A randomized study using functional respiratory imaging to characterize bronchodilator effects of glycopyrrolate/formoterol fumarate delivered by a metered dose inhaler using co-suspension delivery technology in patients with COPD

Int J Chron Obstruct Pulmon Dis. 2018 Aug 30;13:2673-2684. doi: 10.2147/COPD.S171707. eCollection 2018.


Background: Functional respiratory imaging (FRI) uses high-resolution computed tomography (HRCT) scans to assess changes in airway volume and resistance.

Patients and methods: In this randomized, double-blind, 2-week, crossover, Phase IIIB study, patients with moderate-to-severe COPD received twice-daily glycopyrrolate/formoterol fumarate delivered by a metered dose inhaler (GFF MDI, 18/9.6 μg) and placebo MDI, formulated using innovative co-suspension delivery technology. Co-primary endpoints included the following: specific image-based airway volume (siVaw) and specific image-based airway resistance (siRaw) at Day 15, measured using FRI. Secondary and other endpoints included the following: change from baseline in post-dose forced expiratory volume in 1 second (FEV1) and inspiratory capacity (IC; spirometry) and ratio to baseline in post-dose functional residual capacity (FRC) and residual volume (RV; body plethysmography).

Results: Twenty patients (46-78 years of age) were randomized and treated; of whom 19 completed the study. GFF MDI treatment increased siVaw by 75% and reduced siRaw by 71% vs placebo MDI (both P<0.0001). Image-based airway volume (iVaw) and image-based airway resistance (iRaw), without adjusting for lobe volume, demonstrated corresponding findings to the co-primary endpoint, as lobe volumes did not change with either treatment. Approximately 48% of the delivered dose of glycopyrronium and formoterol fumarate was estimated to be deposited in the lungs. Compared with placebo, GFF MDI treatment improved post-dose FEV1 and IC (443 mL and 454 mL, respectively; both P<0.001) and reduced FRC and RV (13% and 22%, respectively; both P<0.0001). There were no significant safety findings.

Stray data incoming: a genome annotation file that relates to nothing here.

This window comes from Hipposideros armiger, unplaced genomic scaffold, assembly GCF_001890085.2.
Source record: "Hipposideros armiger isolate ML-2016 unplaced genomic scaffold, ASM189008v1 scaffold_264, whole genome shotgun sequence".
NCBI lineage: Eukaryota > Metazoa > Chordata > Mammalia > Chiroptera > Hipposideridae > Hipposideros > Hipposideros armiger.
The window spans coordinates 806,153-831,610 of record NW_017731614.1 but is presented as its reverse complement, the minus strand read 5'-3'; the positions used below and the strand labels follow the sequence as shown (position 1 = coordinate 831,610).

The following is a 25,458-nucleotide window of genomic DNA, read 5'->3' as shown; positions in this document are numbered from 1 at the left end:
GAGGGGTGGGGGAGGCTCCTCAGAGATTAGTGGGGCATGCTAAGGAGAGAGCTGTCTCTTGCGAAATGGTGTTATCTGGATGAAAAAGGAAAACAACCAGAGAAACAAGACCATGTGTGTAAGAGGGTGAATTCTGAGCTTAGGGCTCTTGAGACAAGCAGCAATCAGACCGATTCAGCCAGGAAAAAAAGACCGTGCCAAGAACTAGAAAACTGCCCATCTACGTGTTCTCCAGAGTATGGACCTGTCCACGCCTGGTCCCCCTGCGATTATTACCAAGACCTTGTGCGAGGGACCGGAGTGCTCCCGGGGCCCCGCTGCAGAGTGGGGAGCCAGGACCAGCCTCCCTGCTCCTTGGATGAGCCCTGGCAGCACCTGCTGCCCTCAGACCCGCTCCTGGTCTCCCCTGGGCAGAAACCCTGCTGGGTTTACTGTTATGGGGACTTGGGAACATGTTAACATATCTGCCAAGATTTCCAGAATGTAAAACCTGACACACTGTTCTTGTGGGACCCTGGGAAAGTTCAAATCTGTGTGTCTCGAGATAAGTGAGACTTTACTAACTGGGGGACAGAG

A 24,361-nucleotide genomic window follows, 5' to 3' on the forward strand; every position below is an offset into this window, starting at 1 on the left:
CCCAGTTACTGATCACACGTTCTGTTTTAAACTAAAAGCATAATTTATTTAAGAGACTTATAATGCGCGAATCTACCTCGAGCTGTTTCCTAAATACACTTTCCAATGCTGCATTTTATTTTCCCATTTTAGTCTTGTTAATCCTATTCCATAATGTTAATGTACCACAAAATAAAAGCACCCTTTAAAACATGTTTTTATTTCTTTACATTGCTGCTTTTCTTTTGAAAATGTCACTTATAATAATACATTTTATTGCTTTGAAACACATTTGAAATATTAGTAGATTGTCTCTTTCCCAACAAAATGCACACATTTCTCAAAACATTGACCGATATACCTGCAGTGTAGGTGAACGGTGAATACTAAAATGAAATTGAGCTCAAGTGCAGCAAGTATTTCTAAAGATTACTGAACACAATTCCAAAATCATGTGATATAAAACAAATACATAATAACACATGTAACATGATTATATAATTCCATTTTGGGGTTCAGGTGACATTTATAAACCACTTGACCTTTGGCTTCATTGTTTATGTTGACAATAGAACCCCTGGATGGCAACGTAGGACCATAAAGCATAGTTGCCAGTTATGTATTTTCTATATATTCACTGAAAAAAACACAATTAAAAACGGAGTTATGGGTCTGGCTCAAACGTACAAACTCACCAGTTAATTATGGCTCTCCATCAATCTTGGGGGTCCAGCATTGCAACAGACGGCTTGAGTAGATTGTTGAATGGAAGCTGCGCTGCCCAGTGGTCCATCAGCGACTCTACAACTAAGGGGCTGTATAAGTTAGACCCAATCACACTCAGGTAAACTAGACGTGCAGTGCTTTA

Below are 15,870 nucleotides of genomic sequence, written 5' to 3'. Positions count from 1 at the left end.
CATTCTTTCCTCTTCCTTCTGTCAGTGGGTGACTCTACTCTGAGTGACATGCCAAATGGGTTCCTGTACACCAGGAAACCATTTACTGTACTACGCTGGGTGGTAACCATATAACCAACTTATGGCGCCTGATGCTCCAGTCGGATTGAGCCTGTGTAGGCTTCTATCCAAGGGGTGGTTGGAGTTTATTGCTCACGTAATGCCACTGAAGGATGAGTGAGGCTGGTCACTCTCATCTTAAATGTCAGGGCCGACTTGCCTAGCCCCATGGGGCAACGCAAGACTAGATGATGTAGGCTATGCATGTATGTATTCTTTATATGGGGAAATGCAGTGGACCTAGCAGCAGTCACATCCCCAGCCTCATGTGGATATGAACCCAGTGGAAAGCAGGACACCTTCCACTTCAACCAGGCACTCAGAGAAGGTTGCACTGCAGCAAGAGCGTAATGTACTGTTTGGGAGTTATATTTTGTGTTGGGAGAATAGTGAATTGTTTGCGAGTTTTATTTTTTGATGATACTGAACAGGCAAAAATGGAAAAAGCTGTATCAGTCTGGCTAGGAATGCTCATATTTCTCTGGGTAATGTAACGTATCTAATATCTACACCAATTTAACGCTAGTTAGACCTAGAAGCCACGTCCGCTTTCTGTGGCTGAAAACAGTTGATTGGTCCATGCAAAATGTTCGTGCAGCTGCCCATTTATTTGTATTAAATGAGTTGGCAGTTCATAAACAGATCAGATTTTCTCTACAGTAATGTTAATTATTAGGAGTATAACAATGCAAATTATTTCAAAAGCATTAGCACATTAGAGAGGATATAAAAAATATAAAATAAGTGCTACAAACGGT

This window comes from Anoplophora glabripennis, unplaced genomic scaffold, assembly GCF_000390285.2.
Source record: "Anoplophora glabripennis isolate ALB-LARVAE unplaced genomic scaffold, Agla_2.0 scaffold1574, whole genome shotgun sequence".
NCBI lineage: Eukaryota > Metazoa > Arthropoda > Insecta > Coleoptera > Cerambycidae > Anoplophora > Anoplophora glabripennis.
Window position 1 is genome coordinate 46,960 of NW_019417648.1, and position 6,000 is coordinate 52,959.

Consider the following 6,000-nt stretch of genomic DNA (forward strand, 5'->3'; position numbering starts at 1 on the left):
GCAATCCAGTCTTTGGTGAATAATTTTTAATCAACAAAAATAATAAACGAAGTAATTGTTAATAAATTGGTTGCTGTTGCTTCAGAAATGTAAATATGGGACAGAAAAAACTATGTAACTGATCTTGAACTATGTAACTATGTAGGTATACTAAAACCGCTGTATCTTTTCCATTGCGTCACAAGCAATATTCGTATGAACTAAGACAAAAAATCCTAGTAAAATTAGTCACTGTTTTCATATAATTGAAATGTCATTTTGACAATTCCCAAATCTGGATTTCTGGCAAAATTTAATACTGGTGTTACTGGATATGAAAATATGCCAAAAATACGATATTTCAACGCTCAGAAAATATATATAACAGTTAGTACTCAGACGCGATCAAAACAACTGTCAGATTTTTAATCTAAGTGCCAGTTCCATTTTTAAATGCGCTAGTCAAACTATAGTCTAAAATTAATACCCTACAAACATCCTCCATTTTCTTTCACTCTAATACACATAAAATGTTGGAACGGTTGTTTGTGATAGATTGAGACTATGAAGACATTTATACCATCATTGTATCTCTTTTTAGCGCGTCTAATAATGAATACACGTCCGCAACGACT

Conclusion: GFF MDI demonstrated significant, clinically meaningful benefits on FRI-based airway volume and resistance in patients with moderate-to-severe COPD. Benefits were associated with improvements in FEV1, IC, and hyperinflation.

Clinical trial registration: ClinicalTrials.gov: NCT02643082.

Keywords: GFF MDI; LAMA/LABA; airway resistance; airway volume; hyperinflation; inspiratory capacity.

Publication types

  • Clinical Trial, Phase III
  • Randomized Controlled Trial

MeSH terms

  • Administration, Inhalation
  • Adult
  • Aged
  • Aged, 80 and over
  • Belgium
  • Bronchodilator Agents / administration & dosage
  • Bronchodilator Agents / pharmacology*
  • Double-Blind Method
  • Forced Expiratory Volume
  • Formoterol Fumarate / administration & dosage
  • Formoterol Fumarate / pharmacology*
  • Germany
  • Glycopyrrolate / administration & dosage
  • Glycopyrrolate / pharmacology*
  • Humans
  • London
  • Male
  • Metered Dose Inhalers
  • Middle Aged
  • Pulmonary Disease, Chronic Obstructive / diagnostic imaging
  • Pulmonary Disease, Chronic Obstructive / drug therapy*
  • Pulmonary Disease, Chronic Obstructive / physiopathology
  • Respiration*
  • Treatment Outcome


  • Bronchodilator Agents
  • Glycopyrrolate
  • Formoterol Fumarate

Associated data

  • ClinicalTrials.gov/NCT02643082